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Normal right-sided vasogram showing right ductus deferens (arrowhead), seminal vesicle (SV), and ejaculatory duct (arrow) with retrograde opacification of the urinary bladder (UB).

Vasography is an X-ray study of the vas deferens to see if there is blockage, oftentimes in the context of male infertility.[1] An incision is made in the scrotum, contrast is injected in the vas deferens, and X-rays are taken from different angles.[1] Thus, it is an invasive procedure and carries risk of iatrogenic scarring and obstruction of the vas.[2] Vasography has traditionally been considered the gold standard imaging modality for evaluating the seminal tract patency.[3]

To avoid performing an extra operation, vasography is encouraged to be done at the time of correction of the obstruction, and thus should not be done as an isolated outpatient procedure.[2]


Vasography was first described by Belfield in 1913, where a vasotomy was initially done and the vas deferens was subsequently intubated.[4][5] After almost 40 years of being overlooked, Boreau revived the procedure in the 1950s.[4] Then, vasography was somewhat overused for various fertility disorders and other diseases such as tuberculosis, prostate cancer, hemospermia, and compressive fibrolipomatosis, without considering the possible risks and complications from the procedure.[4] Today, vasography is used to determine the location of obstruction in azoospermic patients who have demonstrated spermatogenesis by testis biopsy.[6]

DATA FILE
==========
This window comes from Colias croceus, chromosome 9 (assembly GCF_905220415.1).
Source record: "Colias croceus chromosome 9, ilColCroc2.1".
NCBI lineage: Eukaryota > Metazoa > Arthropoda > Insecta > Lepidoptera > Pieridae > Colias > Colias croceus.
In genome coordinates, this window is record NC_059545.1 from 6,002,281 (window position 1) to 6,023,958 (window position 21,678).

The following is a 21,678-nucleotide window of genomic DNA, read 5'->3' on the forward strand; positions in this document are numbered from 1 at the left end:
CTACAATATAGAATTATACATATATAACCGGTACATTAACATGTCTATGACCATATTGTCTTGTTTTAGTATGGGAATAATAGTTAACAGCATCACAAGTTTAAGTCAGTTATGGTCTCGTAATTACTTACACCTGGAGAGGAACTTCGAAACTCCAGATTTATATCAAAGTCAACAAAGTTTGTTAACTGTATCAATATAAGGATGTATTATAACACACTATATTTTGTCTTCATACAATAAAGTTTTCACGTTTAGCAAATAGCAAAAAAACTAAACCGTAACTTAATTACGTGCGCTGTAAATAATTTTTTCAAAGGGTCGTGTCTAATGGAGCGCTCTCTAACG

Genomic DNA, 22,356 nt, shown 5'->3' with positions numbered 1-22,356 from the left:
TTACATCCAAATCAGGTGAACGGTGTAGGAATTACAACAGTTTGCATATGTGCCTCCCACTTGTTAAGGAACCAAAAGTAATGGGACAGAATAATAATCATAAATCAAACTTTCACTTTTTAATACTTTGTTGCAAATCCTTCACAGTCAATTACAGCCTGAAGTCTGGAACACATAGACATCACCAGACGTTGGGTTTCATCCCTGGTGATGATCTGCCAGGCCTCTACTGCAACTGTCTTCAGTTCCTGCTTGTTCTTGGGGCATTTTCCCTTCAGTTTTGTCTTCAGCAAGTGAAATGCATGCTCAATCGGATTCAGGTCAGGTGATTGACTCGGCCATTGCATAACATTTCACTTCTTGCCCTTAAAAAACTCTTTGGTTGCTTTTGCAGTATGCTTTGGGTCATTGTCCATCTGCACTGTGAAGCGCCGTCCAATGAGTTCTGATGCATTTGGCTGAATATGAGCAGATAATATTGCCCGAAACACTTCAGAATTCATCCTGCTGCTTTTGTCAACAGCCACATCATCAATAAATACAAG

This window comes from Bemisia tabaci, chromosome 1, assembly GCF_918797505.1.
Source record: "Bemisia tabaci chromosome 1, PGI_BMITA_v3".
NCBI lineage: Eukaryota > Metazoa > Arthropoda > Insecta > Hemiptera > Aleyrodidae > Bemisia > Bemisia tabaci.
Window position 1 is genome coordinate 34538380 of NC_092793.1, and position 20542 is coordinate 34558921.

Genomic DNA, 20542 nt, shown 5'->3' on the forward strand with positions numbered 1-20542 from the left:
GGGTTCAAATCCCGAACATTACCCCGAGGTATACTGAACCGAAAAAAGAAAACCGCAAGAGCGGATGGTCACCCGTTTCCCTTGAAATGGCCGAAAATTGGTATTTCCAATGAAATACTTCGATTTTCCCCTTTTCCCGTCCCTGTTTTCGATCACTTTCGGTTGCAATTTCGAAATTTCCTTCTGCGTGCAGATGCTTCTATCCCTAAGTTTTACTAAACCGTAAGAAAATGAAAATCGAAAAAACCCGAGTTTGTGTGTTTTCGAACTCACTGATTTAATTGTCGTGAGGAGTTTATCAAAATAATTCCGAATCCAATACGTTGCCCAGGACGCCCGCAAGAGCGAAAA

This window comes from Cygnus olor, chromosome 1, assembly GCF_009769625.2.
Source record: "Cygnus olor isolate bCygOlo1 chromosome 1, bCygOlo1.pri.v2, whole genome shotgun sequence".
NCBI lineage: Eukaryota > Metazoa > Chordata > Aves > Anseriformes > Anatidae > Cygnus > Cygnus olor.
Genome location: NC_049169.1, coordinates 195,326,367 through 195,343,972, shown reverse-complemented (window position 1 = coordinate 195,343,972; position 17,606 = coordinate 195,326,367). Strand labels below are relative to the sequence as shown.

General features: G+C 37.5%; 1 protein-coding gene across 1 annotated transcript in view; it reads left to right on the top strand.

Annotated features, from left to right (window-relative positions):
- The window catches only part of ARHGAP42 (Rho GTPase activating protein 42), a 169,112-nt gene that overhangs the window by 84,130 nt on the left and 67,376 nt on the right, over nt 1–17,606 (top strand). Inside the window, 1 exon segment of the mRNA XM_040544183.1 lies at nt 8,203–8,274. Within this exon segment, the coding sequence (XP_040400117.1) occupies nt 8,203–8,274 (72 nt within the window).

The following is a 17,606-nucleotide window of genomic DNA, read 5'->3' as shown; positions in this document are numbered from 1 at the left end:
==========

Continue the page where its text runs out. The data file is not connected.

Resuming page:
Vasography is absolutely indicated if 1) azoospermia (low sperm) is present, 2) testis biopsy shows complete spermatogenesis and many mature spermatids, and 3) there is at least one palpable vas.[7]

Vasography may be indicated if there is severe oligospermia (few sperm) with a normal testis biopsy, high levels of sperm-bound antibodies, or low semen volume and poor sperm motility.[7]


  • Stricture - multiple attempts at vasography with sharp needles or imprecise closure of the vasography site may lead to stricture and obstruction.[7]
  • Injury to the Vasal Blood Supply[7]
  • Hematoma[7]
  • Sperm granuloma - may be caused by leaky closure of the vasography site and can lead to stricture and obstruction.[7]


  1. ^ a b Diana Raab; Anita Levine-Goldberg (1 June 1999). Getting pregnant & staying pregnant: overcoming infertility and managing your high-risk pregnancy. Hunter House. p. 40. ISBN 978-0-89793-238-7. Retrieved 25 February 2012. 
  2. ^ a b S. C. Basu (30 November 2011). Male Reproductive Dysfunction. JP Medical Ltd. p. 233. ISBN 978-93-5025-220-8. Retrieved 25 February 2012. 
  3. ^ Donkol, R. H. (2010). "Imaging in male-factor obstructive infertility". World Journal of Radiology. 2 (5): 172–179. doi:10.4329/wjr.v2.i5.172. PMC 2999021Freely accessible. PMID 21161032. 
  4. ^ a b c Wagenknecht, L. V.; Becker, H.; Langendorff, H. M.; Schäfer, H. (2009). "Vasography-Clinical and Experimental Investigations". Andrologia. 14 (2): 182–189. doi:10.1111/j.1439-0272.1982.tb03122.x. PMID 7103137. 
  5. ^ Levi d'Ancona, C. A.; Netto, N. R.; Filho, A. C.; Stedile, J. A. G.; Billis, A. (1989). "Vasography: Experimental study". International Urology and Nephrology. 21 (1): 73–79. doi:10.1007/BF02549904. PMID 2714952. 
  6. ^ Bueschen, A. J.; Lockhart, M. E. (2011). "Evolution of urological imaging". International Journal of Urology. 18 (2): 102–112. doi:10.1111/j.1442-2042.2010.02677.x. PMID 21114686. 
  7. ^ a b c d e f Campbell-Walsh urology / editor-in-chief, Alan J. Wein ; [editors, Louis R. Kavoussi ... et al. Philadelphia, PA: Elsevier Saunders. 2012. ISBN 978-1-4160-6911-9.